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School looks back at Q-comp

July 14, 2012
Kylie Saari - Staff Writer , Fairmont Sentinel

FAIRMONT - Last fall, teachers at Fairmont High School began their first year under the Q-comp program.

Now, as they finish up with the last of the paperwork, they can review successes and challenges that remain.

"Overall, it went really well," said Joe Strukel, a social studies teacher and the main Q-comp person in Fairmont. "Anytime you try to start something new there are going to be bumps."

Q-comp is a means of assessing teacher performance and encouraging professional growth through three main compensation opportunities.

First, individual teachers are reviewed and graded by peers three times per school year. At the end of the year, teachers write a report on their reviews and performance. If they earn one of the top two grade levels and their report is deemed satisfactory, they earn $1,000.

Strukel said actually observing a colleague teaching was a bit novel for some teachers, as they usually are all working at the same time and tend to be isolated with their students.

"This is the first time I have seen some people teach I have worked with for 15 years," Strukel noted.

The teacher observations allowed creative teaching plans to be shared throughout the staff, creating a benefit for students.

"We have really cool things happening in our school, and now we can replicate in other classrooms," Strukel said.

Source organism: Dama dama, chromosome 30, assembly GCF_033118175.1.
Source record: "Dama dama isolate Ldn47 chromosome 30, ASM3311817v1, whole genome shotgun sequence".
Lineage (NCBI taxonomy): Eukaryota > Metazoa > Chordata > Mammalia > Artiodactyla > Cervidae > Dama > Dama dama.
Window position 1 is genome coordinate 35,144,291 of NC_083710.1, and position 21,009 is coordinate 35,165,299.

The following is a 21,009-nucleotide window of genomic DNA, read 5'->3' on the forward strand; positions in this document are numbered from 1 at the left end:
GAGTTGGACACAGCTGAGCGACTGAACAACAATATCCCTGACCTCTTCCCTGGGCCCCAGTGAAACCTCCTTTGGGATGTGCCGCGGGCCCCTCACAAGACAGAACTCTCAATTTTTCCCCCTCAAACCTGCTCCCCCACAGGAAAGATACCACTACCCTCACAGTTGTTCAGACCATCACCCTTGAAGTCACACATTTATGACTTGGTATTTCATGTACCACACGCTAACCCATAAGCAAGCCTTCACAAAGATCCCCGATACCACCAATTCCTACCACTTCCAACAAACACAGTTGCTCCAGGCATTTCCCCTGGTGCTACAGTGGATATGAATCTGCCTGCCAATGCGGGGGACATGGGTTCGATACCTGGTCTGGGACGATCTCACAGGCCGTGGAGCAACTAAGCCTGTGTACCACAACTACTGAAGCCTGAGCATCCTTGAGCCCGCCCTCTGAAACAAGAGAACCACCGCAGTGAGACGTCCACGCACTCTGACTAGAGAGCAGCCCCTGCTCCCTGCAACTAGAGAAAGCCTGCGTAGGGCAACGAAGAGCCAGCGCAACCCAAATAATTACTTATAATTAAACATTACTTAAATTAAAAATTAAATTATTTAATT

He believes asking teachers to write a report about their own performance helps them understand and share their methods with other staff.

"Our good teachers already do a lot of reflective thinking," he said, "but now that has to be articulated."

Strukel said some teachers - fewer than five - chose not to write a report and thereby passed on the $1,000 bonus opportunity.

Before Q-comp, teachers were observed on a five-year rotation after their probationary period.

Under Q-comp, a second section of review came in the form of team reviews. Teachers met in Professional Learning Communities - PLCs - based on their grade level in the elementary school and content level in the high school. The teams drafted goals that were rewarded with $1,000 bonuses for each teacher if the goals were met. Strukel said every team made its goal.

A third review area was in student achievement.

Each school set a goal of having 85 percent reading proficiency based on Minnesota Comprehensive Assessment scores. It was a lofty goal based on past ratings. The numbers are still being crunched, but Strukel said if the schools didn't make it, they came close.

"We are still looking at the data," Strukel said. "We aren't satisfied [with the 85 percent], but that is some good growth."

The bonus money teachers earn comes from state funds associated with Q-comp. It is not part of the salary paid by the district.

Next year, there will be a few changes to the program. Strukel said they found a need for a coordinator for the individual review processes and the team leaders.

The ability to give constructive criticism is a skill that can sometimes be difficult, and having a coordinator to offer training and learn those skills will help communication.

Strukel said not all teachers were given wonderful reviews, and it is the first responsibility of the observer to help the teacher improve.

"It is fine if you think someone is doing a good job," Strukel said, "but how do you help them do a better job?"



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